Molecular mechanisms of protein transport through the anthrax toxin channel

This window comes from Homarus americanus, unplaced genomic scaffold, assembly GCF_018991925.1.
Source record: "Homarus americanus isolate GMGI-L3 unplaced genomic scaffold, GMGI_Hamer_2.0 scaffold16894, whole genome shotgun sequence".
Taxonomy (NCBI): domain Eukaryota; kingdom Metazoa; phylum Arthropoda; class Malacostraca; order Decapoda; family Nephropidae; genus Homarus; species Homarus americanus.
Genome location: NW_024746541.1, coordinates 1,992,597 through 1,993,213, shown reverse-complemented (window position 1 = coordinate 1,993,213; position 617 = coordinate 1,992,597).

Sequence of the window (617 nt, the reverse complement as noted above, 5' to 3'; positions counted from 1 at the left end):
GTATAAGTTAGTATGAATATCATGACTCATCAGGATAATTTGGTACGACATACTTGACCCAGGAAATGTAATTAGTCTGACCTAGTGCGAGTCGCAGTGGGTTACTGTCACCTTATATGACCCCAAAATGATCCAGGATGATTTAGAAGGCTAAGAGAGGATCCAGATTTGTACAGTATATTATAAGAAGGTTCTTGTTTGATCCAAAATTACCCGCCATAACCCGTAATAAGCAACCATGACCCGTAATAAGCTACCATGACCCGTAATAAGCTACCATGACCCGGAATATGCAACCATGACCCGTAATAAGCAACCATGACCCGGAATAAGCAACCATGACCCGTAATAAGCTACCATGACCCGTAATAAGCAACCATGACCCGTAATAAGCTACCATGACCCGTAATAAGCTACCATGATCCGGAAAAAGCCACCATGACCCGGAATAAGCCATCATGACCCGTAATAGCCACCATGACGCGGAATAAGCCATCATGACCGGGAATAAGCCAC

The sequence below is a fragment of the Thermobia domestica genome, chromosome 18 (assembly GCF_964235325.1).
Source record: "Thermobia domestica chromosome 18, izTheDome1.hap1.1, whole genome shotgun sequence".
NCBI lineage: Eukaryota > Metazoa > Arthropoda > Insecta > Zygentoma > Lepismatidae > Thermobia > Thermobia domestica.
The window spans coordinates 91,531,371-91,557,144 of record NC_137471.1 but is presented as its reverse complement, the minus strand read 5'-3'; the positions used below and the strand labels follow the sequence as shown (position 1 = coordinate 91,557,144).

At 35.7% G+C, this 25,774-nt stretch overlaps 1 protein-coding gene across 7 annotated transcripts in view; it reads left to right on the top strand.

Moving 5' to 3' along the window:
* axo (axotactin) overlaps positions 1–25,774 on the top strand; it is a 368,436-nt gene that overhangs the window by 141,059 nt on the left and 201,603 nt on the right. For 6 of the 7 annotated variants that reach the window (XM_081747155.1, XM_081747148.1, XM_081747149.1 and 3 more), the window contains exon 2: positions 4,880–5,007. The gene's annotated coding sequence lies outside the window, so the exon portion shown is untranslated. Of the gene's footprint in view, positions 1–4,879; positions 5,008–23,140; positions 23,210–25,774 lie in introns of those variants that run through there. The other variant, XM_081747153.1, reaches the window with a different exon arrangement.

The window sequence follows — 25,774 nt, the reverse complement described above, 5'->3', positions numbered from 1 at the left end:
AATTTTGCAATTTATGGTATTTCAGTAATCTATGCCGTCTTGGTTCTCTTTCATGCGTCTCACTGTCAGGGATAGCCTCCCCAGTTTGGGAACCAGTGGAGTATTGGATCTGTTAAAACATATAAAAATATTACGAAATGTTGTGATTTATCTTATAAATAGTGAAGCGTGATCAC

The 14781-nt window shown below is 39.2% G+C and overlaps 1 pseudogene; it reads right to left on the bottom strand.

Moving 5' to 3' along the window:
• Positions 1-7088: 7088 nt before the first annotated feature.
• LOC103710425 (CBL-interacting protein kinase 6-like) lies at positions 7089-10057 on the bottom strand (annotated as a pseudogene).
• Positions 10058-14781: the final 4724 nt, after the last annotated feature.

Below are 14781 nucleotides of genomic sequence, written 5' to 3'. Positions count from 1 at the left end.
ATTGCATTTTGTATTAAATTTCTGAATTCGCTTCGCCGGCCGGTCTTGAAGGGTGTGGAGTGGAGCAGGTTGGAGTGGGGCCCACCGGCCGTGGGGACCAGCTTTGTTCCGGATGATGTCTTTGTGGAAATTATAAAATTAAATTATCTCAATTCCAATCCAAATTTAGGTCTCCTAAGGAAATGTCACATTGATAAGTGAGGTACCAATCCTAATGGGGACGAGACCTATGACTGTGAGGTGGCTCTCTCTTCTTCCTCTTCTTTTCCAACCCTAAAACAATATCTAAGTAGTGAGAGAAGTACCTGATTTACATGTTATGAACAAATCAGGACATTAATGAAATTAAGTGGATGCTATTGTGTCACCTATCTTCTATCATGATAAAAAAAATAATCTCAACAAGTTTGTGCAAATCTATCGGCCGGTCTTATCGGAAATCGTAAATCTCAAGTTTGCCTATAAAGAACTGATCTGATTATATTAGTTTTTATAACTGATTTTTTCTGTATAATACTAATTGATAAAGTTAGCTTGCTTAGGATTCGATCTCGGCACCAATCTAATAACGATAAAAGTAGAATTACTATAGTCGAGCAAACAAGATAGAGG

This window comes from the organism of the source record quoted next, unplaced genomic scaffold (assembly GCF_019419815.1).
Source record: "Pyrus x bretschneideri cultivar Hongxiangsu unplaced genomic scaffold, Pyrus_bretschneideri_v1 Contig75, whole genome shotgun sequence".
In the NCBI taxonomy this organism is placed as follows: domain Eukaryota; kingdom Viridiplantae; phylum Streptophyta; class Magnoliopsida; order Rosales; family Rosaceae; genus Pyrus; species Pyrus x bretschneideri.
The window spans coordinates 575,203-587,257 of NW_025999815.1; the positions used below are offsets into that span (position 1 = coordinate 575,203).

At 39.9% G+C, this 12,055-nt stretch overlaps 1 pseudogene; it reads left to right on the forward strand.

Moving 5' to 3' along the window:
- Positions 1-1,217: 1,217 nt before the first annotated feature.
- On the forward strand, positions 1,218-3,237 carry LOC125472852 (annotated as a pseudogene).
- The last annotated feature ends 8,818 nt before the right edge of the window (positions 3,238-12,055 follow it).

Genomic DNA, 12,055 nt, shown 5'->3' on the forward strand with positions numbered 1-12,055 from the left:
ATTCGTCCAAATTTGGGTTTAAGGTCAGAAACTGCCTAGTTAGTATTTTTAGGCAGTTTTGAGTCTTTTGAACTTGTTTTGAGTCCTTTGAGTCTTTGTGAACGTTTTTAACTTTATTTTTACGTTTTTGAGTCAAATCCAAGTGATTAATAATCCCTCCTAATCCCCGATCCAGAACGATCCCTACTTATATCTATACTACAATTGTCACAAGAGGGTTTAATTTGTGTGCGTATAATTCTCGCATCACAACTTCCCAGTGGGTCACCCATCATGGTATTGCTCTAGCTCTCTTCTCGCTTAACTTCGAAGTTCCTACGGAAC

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The toxin produced by Bacillus anthracis, the causative agent of anthrax, is a model system to study the mechanisms of protein translocation across biological membranes. The toxin is composed of a translocase channel formed from protective antigen (PA), which allows its two substrate proteins, lethal and edema factors (LF and EF), to translocate to the host cell cytosol causing cell damage. The PA incorporated into planar lipid bilayers forms a cation-selective channel capable of transporting EF, LF, and LFN (the N-terminal 263 residues of LF, on which our experiment were done). Protein translocation through the channel is driven by a proton electrochemical potential gradient, on a time scale of seconds, and does not require any additional cellular proteins. In this thesis work, we showed: (i) that the intrinsic kinetics of LFN translocation are S-shaped; that is, they are not solely due to the fact multiple LFNs are translocated in tandem. (ii) that if only one non-titratable SO3 - group is introduced at most position in LFN, there is a dramatic reduction in the LFN translocation rate. This result is consistent, with the PA channel strongly disfavoring the entry of negatively charged residues on proteins to be translocated. We also found that a major barrier to anion entry to the channel occurs at the phi-clamp, a ring of seven phenylalanines near the channel entrance. We proposed a proton-protein symporter mechanism; that is, the acidic groups on LFN enter protonated (i.e. neutralized), and upon exiting the channel, the protons that were picked up from the cis solution are released into the trans solution. (iii) Given that the channel stem is 100 A-long, 15 A-wide, proteins must unfold to pass through, but it is not clear if the secondary structure is preserved. To address this question, we developed a technique to trap a translocating polypeptide chain of a protein within the PA channel. We determined the minimum number of LFN residues required to span the length of the channel. We concluded that LFN traverses the channel as an extended chain, and that the channel unfolds the alpha-helices of LFN as it is being translocated.